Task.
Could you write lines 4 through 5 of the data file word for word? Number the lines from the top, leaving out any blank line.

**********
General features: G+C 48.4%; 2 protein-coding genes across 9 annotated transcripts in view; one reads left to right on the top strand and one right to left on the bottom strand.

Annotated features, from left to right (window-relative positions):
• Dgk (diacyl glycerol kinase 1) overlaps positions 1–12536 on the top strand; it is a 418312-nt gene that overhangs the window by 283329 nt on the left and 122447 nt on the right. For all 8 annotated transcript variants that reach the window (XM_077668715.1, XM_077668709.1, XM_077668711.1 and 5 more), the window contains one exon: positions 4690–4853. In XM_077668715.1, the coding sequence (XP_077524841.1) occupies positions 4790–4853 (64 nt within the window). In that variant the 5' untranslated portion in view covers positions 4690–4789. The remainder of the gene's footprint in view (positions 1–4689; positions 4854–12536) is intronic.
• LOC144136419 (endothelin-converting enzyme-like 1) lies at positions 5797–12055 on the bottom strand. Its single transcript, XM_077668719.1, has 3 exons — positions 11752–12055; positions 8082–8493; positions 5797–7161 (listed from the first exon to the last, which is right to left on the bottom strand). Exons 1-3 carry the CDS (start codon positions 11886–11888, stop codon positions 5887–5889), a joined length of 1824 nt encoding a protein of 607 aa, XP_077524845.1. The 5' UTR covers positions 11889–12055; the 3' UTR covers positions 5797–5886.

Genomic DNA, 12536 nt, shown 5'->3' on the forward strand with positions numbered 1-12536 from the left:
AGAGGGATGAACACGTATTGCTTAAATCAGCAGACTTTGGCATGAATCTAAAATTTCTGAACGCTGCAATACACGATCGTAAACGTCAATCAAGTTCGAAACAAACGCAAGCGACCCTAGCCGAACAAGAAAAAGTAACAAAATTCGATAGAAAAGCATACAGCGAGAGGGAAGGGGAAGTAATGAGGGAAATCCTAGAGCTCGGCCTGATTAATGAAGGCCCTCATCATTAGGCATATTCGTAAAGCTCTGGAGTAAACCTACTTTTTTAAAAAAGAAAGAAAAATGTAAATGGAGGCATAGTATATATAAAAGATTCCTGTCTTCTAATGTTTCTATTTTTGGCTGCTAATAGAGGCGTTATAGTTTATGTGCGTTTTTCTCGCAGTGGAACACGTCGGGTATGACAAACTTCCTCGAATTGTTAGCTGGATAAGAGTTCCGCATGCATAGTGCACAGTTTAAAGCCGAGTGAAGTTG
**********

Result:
• LOC144136419 (endothelin-converting enzyme-like 1) lies at positions 5797–12055 on the bottom strand. Its single transcript, XM_077668719.1, has 3 exons — positions 11752–12055; positions 8082–8493; positions 5797–7161 (listed from the first exon to the last, which is right to left on the bottom strand). Exons 1-3 carry the CDS (start codon positions 11886–11888, stop codon positions 5887–5889), a joined length of 1824 nt encoding a protein of 607 aa, XP_077524845.1. The 5' UTR covers positions 11889–12055; the 3' UTR covers positions 5797–5886.

Genomic DNA, 12536 nt, shown 5'->3' on the forward strand with positions numbered 1-12536 from the left: